21_21 Design Sight

Tokyo Midtown is also the home of 21 21 Design Sight, a design gallery/workshop created by fashion designer Issey Miyake and architect Tadao Ando. "The idea was to create not only a museum that shows exhibits," says Ando, "but also a place for researching the potentiality of design as an element that enriches our daily life, a place that fosters the public's interest in design by arousing in them different sights and perspectives on how we can view the world and the objects surrounding us."[8] The building, designed by Ando, is on the edge of the park area, and features 1,700 square meters (18,300 sq ft) of floor space, including two galleries and an attached cafe run by chef and restaurateur Takamasa Uetake. The split-level concrete structure includes a hand-sanded steel roof (whose design was inspired by Issey Miyake's A-POC ("A Piece of Cloth") concept) and 14-meter (46 ft) long glass panels.


This section does not cite any sources. Please help improve this section by adding citations to reliable sources. Unsourced material may be challenged and removed. (January 2017) (Learn how and when to remove this template message)

The site of Tokyo Midtown was the home of the Mōri clan during the Edo period. In 1873 the Imperial Japanese Army established a camp on the site, which became home to units of the 1st Division following the Russo-Japanese War. In 1946, the United States Army took over the site and it was re-purposed as officer housing. The site was returned to Japan in 1960 and became known as Camp Hinokicho (JGSDF parlance) and Hinokicho Air Base (JASDF parlance), housing the headquarters of the Japan Defense Agency and various other command and control functions for the Japan Self-Defense Forces for the next forty years.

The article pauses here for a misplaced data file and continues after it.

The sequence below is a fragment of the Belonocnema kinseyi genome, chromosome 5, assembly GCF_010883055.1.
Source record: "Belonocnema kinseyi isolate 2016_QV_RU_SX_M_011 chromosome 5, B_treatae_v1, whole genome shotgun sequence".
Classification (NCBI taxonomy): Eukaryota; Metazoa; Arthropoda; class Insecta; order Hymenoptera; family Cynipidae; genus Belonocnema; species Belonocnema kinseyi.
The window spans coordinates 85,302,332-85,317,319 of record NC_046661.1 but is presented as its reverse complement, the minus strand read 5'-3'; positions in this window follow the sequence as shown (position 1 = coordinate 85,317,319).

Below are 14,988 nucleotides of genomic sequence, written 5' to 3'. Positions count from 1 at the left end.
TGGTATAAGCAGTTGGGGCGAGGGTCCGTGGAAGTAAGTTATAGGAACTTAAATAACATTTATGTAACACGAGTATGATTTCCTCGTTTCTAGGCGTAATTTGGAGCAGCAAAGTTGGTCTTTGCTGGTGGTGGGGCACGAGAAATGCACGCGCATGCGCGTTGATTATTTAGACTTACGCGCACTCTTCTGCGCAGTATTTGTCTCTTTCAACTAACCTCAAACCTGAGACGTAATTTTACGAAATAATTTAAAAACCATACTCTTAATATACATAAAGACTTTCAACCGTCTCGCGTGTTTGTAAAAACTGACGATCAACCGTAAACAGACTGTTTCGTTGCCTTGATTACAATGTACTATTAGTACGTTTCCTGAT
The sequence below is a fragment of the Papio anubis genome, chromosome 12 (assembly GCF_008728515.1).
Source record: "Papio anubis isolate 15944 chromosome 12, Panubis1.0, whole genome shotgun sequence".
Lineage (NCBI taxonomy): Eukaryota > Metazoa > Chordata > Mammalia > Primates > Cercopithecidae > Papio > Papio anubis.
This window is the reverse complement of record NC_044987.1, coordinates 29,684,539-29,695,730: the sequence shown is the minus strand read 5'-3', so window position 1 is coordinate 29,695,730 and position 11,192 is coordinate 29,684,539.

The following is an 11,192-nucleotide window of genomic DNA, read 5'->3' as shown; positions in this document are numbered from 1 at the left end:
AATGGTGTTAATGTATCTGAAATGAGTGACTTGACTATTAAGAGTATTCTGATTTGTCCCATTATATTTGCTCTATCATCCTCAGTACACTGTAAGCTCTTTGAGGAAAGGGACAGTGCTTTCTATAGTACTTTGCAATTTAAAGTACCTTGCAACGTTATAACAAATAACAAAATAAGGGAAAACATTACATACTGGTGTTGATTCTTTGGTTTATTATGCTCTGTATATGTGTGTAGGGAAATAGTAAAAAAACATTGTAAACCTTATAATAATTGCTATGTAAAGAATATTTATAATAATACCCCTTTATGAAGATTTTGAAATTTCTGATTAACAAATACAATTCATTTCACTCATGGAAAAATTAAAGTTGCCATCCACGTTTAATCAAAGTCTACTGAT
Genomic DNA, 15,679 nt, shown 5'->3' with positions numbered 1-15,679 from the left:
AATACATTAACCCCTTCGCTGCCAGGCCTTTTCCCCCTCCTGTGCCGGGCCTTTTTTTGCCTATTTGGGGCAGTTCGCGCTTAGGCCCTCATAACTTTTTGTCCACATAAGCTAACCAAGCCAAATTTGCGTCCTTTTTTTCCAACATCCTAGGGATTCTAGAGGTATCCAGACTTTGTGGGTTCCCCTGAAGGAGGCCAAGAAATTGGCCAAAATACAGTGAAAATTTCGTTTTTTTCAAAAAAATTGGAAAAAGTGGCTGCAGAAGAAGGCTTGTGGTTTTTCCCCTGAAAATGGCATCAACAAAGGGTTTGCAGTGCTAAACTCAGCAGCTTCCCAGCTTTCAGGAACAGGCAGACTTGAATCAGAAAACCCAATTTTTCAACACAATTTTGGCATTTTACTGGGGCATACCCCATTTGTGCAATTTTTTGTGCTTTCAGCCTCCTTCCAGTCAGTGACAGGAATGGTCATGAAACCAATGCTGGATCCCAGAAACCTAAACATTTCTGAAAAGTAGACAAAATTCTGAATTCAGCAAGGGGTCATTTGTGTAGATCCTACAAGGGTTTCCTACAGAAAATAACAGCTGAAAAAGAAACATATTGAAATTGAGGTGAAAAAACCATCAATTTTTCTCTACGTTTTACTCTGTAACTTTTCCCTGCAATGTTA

In 1988, the Japanese government authorized a large-scale relocation of various government agencies in order to re-develop prime government land for commercial purposes. As part of this plan, it was decided in the 1990s to move the JDA headquarters and re-develop the site. The base was formally closed in May 2000 and its functions were relocated to Ichigaya. A consortium of developers including Mitsui Fudosan, Sekisui House, and several life insurance companies won a public tender to purchase the site, paving the way for its development as Tokyo Midtown. Construction began in 2004 and was completed in 2007.

See also


  1. ^ "About Tokyo Midtown: Architect and Designer".
  2. ^ "Tokyo: 5 Places to Stay". Time. Retrieved 17 April 2015.
  3. ^ "Corporate overview Archived 2010-08-19 at the Wayback Machine." Hudson Soft. Retrieved on July 12, 2010.
  4. ^ "Head Office." Fujifilm. Retrieved on July 12, 2010.
  5. ^ "FUJI XEROX Company Profile." Fuji Xerox. Retrieved on July 12, 2010.
  6. ^ "FUJI XEROX Headquarters Map." Fuji Xerox. Retrieved on July 12, 2010.
  7. ^ Statistics courtesy of Mitsui Fudosan Archived 2007-05-29 at the Wayback Machine
  8. ^ From "Sight of the Times" by Gordon Kanki Knight, Wallpaper*, Issue #98 (April 2007)

35°39′57″N 139°43′52″E / 35.66583°N 139.73111°E / 35.66583; 139.73111